Aaron Fa’Aoso

Torres Strait Islander Aaron Fa’Aoso (pronounced far-so), father of two, has earned a living as a professional footballer, a Kings Cross bouncer, a remote community sexual health worker, an acclaimed actor and—most recently–as the owner and manager of his own media production company.

He has starred in many films and TV series including RAN: Remote Area Nurse; East West 101; The Straits; and Bikie Wars: Brothers in Arms. His latest on-screen outings have included the documentary Blue Water Empire (which he also wrote and produced) and the hit ABC show Black Comedy. Aaron has received nominations for an AFI Award for Best Supporting Actor in a Television Drama and a LOGIE Award for Most Outstanding New Talent.

Aaron actively supports and mentors others and is a board member of Media RING—an industry group which develops, provides and enhances career opportunities for Indigenous Australians in the media. However, Aaron’s career, and his role as an emerging leader, were both hard-won in the face of many setbacks and heartaches.

In 2008, a month after Aaron married for the second time and just as his acting career was flourishing, Aaron’s new wife took her own life. In the dark times that followed Aaron eventually found strength and meaning in his family, and in his beloved Torres Strait community.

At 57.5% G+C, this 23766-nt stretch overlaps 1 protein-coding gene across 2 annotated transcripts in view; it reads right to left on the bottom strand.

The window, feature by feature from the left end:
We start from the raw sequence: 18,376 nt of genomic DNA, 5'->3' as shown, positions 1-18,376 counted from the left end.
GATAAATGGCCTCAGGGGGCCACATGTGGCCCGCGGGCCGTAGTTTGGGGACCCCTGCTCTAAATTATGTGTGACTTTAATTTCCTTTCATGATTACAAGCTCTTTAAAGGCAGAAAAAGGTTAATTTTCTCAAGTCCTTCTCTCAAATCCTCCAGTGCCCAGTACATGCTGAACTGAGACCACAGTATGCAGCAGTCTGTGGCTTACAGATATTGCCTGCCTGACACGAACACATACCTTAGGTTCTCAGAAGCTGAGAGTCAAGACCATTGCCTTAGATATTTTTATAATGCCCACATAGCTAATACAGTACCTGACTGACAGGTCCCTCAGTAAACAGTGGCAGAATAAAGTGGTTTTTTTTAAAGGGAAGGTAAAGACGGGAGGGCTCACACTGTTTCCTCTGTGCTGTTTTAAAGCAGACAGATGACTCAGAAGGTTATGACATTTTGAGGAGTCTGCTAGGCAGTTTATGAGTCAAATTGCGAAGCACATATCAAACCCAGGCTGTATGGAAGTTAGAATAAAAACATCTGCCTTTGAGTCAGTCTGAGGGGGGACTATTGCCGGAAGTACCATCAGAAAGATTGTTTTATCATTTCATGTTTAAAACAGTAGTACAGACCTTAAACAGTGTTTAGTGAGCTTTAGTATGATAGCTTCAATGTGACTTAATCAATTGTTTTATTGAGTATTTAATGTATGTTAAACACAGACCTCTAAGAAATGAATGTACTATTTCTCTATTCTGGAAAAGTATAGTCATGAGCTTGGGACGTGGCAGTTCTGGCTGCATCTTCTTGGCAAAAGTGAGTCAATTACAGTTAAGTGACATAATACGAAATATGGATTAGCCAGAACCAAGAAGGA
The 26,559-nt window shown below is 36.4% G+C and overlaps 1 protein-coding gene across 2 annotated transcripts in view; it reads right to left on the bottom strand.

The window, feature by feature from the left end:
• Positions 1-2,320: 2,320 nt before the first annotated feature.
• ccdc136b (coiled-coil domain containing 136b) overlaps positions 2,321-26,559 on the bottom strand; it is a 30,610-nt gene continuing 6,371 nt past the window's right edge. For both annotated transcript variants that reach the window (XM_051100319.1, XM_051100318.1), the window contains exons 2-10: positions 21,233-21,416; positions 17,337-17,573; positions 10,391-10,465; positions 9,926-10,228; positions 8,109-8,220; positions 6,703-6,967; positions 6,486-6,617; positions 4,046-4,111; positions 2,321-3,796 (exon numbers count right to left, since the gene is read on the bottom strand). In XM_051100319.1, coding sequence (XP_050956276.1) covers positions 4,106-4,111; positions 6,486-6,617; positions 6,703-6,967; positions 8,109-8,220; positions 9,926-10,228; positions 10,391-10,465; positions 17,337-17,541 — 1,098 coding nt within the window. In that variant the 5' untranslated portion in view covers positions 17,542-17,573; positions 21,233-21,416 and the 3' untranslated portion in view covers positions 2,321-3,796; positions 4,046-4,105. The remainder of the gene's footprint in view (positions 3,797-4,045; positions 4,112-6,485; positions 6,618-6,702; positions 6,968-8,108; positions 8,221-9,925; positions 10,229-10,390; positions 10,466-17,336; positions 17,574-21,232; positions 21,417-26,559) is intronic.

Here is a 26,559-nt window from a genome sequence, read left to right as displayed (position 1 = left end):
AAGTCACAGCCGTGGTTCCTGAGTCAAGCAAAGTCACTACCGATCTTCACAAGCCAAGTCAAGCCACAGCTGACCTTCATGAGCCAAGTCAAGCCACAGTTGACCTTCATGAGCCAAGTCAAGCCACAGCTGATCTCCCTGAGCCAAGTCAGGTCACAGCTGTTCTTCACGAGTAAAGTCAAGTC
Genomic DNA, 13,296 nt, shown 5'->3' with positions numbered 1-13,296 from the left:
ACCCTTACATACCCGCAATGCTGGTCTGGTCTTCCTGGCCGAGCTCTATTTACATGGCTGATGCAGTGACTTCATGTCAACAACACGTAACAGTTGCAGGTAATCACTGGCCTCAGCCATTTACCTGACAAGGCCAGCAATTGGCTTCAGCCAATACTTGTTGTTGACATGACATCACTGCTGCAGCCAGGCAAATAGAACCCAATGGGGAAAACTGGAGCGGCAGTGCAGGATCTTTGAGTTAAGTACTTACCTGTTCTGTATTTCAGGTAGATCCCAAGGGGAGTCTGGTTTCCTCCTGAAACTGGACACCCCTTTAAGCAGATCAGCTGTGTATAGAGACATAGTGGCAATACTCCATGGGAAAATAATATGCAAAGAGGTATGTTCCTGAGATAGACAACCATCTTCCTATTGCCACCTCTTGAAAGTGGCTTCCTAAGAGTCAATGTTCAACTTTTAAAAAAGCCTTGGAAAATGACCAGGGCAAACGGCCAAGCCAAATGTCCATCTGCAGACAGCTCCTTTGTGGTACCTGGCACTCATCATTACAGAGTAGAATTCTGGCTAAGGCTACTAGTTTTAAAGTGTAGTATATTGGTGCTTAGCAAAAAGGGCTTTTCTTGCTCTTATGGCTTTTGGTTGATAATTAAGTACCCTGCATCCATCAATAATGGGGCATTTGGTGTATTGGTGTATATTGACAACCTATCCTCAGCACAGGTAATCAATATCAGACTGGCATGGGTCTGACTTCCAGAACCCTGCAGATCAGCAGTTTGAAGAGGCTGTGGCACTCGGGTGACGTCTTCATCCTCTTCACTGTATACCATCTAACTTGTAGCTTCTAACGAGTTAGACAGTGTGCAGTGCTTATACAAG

Aaron’s story is all about what it means to be a successful Indigenous man in the twenty-first century. With generosity, humour and emotional insight he examines how the death of his father, when Aaron was only six, led to his being raised by his loving but fiery mother and his even fiercer grandmother. How belief in himself as a warrior, and as a descendent of warriors, made him—literally and metaphorically—into a fighter.

And, given that so many white Australians can’t imagine a scenario that includes the words ‘successful’ and ‘Indigenous’ together, his story is also about what it means to push back against ignorance and racism.

Aaron’s story moves well beyond the standard struggle-to-success narrative. It examines the wider issues of mental health, the challenges facing remote communities, the personal impacts of alcohol, as well as the consolations of belonging to Country. A quietly committed Christian, Aaron’s story also addresses the effects of colonisation and Christianity on the people of the Torres Strait with nuance, understanding and empathy.

In this engaging and highly readable story, readers will also discover Aaron’s humour—including showbiz anecdotes, and a wry, self-deprecating tone.

In breaking news, Michelle Scott Tucker has been shortlisted for the Hazel Rowley Literary Fellowship, for the work-in-progress Aaron Fa’Aoso memoir.